Explore galleries packed with Roman artefacts including the famous Wold Newton Hoard, discover incredible Medieval treasures such as the Middleham Jewel and meet the dinosaurs and sea dragons that once roamed Yorkshire’s Jurassic world.
Address: Museum Gardens, York YO1 7FR
Yorkshire Air Museum
Located on the site of former RAF Elvington, a World War II airfield used by Allied bomber crews, Yorkshire Air Museum is one of the largest independent aviation museums in the UK.
Here, they have 15 indoor exhibitions, over 60 historic aircraft and vehicles, an indoor cockpit area, a cinema and a NAAFI restaurant.
Explore the control tower, Nissen huts and squadron rooms of an authentic WWII RAF base and see the only complete Halifax Bomber in Europe!
Address: Halifax Way, Elvington, York YO41 4AU
Brontë Parsonage Museum
Founded in 1893, The Brontë Society is one of the oldest literary societies in the world and is responsible for running the much-loved Brontë Parsonage Museum in Haworth.
The Brontë collections at Brontë Parsonage Museum are the largest in the world and inspire writers, artists and scholars across the globe.
Once home to the most famous sisters in literature, the parsonage has been perfectly preserved to allow visitors to explore and gain an insight into their everyday lives as well as see for themselves where some of their greatest novels were written.
Address: Church Street, Haworth, Haworth, Keighley BD22 8DR
Captain Cook Memorial Museum
Captain Cook first lodged at Walker’s House in 1746 as an apprentice and he returned in the winter of 1771 after his first voyage.
Walker’s House in Whitby is now home to the Captain Cook Memorial Museum and is one of Whitby’s most visited attractions.
Explore the attic where Cook spent much of his time ashore with his fellow apprentices; learn more about the voyager through preserved maps, letters and documents and journey through Cook’s life from his early career in Whitby to his Voyages to the “Ends of the Earth”.
Address: Grape Lane, Whitby, YO22 4BA
Eden Camp Modern History Museum near Malton occupies a former World War II POW camp.
The award-winning attraction will transport you back in time to life on the Homefront and Front Line.
Eden Camp opened in 1987 and they’ve worked in close collaboration with veterans groups to create immersive displays that trigger all the human senses.
An absolute must for History fans and school-age children, this educational museum will provide you with a wealth of knowledge about wartime Britain and the heroes who led us to victory.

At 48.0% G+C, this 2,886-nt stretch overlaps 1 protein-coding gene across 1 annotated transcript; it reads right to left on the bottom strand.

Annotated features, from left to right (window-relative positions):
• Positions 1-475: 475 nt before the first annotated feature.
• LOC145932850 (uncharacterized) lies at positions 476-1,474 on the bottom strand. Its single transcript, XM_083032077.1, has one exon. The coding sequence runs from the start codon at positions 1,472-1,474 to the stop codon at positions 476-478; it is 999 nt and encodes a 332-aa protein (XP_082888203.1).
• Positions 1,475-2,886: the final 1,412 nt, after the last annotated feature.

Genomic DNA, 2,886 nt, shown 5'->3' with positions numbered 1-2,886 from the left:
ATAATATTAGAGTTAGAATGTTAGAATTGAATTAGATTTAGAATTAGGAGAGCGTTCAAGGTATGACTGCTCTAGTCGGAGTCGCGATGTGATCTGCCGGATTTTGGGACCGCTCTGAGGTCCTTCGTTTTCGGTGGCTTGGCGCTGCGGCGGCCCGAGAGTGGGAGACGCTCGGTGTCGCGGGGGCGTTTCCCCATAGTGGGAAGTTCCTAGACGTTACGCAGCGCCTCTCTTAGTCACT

Address: Malton, North Yorkshire, YO17 6RT
Jorvik Viking Centre
Jorvik Viking Centre is one of the UK’s most popular attractions and has welcomed over 18 million visitors in the past 30 years.
Between the years 1976 – 81, York Archaeological Trust unearthed the houses, workshops, and backyards of the Viking city of Jorvik and it is on this very site that the Jorvik Museum was built.
Discover artefacts taken from the 1,000-year-old houses which lie beneath the museum, learn about life in 10th century York and meet the 22 new animatronic characters on their fantastic ride experience.
One of the best museums in Yorkshire for history fans!
Address: Coppergate Shopping Centre, 19 Coppergate, York YO1 9WT
National Coal Mining Museum
Based at the site of Caphouse Colliery near Wakefield, the National Coal Mining Museum provides an enjoyable and informative day out for the whole family.
Descend 140m underground to experience the harsh realities of life in Britain’s coal mines, learn about all the tools of the trade and, explore collections designed to educate about various aspects of the industry as well as the everyday lives of the coal miners.
Address: Caphouse Colliery, New Road, Overton, Wakefield WF4 4RH
Situated in Whitby’s beautiful Pannet Park, Whitby Museum and Art Gallery is certainly worth a visit if you’re in this part of Yorkshire.
As one would expect, much of the museum is dedicated to Whitby’s maritime past and famous voyager, Captain Cook.
However, it also houses collections of a wide variety of themes including coral from Australia’s reefs; some excellent examples of taxidermy, fossils and other geological and archeological finds from Yorkshire’s Jurassic Coast and some more modern displays featuring antique toys and period costumes.
Address: Pannett Park, Whitby YO21 1RE
National Emergency Services Museum
The National Emergency Services Museum opened in Sheffield in the 1980s with just a few vehicles and exhibits from the South Yorkshire area.
Over time, the collections grew and the museum was granted national museum status. It now provides visitors to Sheffield an educational insight into all of the UK’s emergency services.
With 50 emergency vehicles, on-site, real Victorian Police Cells to explore and three floors of interesting exhibits, the world’s largest joint 999 museum provides up to 5 hours of educational fun for the whole family.
One of the more obscure museums in Yorkshire but very interesting!
Address: Old Police/Fire Station, West Bar, Sheffield S3 8PT